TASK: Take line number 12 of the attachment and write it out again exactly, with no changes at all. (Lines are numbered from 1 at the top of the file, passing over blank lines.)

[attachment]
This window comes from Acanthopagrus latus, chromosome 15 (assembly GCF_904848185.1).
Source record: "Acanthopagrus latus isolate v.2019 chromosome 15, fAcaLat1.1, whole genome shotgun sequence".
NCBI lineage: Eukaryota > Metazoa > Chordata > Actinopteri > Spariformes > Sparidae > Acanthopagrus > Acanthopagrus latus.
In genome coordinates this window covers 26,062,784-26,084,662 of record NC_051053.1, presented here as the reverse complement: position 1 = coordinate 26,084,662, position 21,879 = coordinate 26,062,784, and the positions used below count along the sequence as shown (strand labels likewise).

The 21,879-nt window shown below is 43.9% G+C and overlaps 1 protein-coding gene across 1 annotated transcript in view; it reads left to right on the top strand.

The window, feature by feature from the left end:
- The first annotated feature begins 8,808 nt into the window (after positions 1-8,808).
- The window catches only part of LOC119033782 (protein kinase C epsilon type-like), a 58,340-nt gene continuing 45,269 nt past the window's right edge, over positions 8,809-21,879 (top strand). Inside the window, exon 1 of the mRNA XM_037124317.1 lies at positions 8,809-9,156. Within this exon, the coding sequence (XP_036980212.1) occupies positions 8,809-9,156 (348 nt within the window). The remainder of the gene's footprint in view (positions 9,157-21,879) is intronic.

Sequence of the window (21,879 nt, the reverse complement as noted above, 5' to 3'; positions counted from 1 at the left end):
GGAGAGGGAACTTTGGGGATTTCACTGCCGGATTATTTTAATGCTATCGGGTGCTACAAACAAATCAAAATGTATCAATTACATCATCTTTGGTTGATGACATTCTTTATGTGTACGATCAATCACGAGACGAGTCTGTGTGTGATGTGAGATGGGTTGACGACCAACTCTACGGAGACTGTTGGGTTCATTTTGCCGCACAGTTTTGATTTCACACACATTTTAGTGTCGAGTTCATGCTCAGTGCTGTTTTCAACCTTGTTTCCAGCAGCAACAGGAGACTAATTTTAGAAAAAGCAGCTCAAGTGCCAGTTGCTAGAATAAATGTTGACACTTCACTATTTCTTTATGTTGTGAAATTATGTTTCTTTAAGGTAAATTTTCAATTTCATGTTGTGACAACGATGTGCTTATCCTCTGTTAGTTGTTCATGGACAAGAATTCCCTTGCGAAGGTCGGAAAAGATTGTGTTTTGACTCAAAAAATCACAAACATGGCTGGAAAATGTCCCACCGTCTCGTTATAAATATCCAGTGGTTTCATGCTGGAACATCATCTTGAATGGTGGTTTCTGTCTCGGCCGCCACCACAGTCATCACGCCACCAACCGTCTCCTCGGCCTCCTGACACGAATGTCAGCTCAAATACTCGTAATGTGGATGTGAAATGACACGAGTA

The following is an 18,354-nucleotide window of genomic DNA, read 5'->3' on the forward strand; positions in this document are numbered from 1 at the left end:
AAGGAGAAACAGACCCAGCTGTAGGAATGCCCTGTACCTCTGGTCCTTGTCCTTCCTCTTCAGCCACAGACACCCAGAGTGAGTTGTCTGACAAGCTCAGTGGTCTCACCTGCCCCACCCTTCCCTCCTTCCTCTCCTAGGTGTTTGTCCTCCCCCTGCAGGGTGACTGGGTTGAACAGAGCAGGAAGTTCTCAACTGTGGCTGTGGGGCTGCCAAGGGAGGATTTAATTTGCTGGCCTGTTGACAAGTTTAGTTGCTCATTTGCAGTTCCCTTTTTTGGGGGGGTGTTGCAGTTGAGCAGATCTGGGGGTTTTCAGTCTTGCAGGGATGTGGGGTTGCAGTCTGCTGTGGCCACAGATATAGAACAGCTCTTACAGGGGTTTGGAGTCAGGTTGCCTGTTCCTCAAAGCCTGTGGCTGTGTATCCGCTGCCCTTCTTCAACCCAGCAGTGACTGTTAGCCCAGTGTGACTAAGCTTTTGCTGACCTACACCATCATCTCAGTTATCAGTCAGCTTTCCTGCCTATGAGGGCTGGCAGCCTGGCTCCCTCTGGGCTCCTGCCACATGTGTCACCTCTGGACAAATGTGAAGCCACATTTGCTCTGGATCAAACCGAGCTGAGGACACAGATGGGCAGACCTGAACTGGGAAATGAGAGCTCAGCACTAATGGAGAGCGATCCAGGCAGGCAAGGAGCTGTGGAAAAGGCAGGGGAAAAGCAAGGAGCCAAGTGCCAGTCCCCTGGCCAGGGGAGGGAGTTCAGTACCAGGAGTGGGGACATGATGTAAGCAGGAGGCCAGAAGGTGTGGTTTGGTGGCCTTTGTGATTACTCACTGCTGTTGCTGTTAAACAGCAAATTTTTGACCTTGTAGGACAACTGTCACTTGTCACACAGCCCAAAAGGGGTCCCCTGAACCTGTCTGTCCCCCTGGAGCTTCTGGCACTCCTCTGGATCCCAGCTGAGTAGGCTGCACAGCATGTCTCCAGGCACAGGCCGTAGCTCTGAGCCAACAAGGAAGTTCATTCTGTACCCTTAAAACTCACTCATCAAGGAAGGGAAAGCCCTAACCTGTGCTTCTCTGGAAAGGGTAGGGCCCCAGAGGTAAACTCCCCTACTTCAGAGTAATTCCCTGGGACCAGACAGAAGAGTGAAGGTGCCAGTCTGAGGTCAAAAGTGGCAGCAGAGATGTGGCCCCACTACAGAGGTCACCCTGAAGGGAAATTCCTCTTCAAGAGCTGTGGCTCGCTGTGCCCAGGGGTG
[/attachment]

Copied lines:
AAGGAGAAACAGACCCAGCTGTAGGAATGCCCTGTACCTCTGGTCCTTGTCCTTCCTCTTCAGCCACAGACACCCAGAGTGAGTTGTCTGACAAGCTCAGTGGTCTCACCTGCCCCACCCTTCCCTCCTTCCTCTCCTAGGTGTTTGTCCTCCCCCTGCAGGGTGACTGGGTTGAACAGAGCAGGAAGTTCTCAACTGTGGCTGTGGGGCTGCCAAGGGAGGATTTAATTTGCTGGCCTGTTGACAAGTTTAGTTGCTCATTTGCAGTTCCCTTTTTTGGGGGGGTGTTGCAGTTGAGCAGATCTGGGGGTTTTCAGTCTTGCAGGGATGTGGGGTTGCAGTCTGCTGTGGCCACAGATATAGAACAGCTCTTACAGGGGTTTGGAGTCAGGTTGCCTGTTCCTCAAAGCCTGTGGCTGTGTATCCGCTGCCCTTCTTCAACCCAGCAGTGACTGTTAGCCCAGTGTGACTAAGCTTTTGCTGACCTACACCATCATCTCAGTTATCAGTCAGCTTTCCTGCCTATGAGGGCTGGCAGCCTGGCTCCCTCTGGGCTCCTGCCACATGTGTCACCTCTGGACAAATGTGAAGCCACATTTGCTCTGGATCAAACCGAGCTGAGGACACAGATGGGCAGACCTGAACTGGGAAATGAGAGCTCAGCACTAATGGAGAGCGATCCAGGCAGGCAAGGAGCTGTGGAAAAGGCAGGGGAAAAGCAAGGAGCCAAGTGCCAGTCCCCTGGCCAGGGGAGGGAGTTCAGTACCAGGAGTGGGGACATGATGTAAGCAGGAGGCCAGAAGGTGTGGTTTGGTGGCCTTTGTGATTACTCACTGCTGTTGCTGTTAAACAGCAAATTTTTGACCTTGTAGGACAACTGTCACTTGTCACACAGCCCAAAAGGGGTCCCCTGAACCTGTCTGTCCCCCTGGAGCTTCTGGCACTCCTCTGGATCCCAGCTGAGTAGGCTGCACAGCATGTCTCCAGGCACAGGCCGTAGCTCTGAGCCAACAAGGAAGTTCATTCTGTACCCTTAAAACTCACTCATCAAGGAAGGGAAAGCCCTAACCTGTGCTTCTCTGGAAAGGGTAGGGCCCCAGAGGTAAACTCCCCTACTTCAGAGTAATTCCCTGGGACCAGACAGAAGAGTGAAGGTGCCAGTCTGAGGTCAAAAGTGGCAGCAGAGATGTGGCCCCACTACAGAGGTCACCCTGAAGGGAAATTCCTCTTCAAGAGCTGTGGCTCGCTGTGCCCAGGGGTG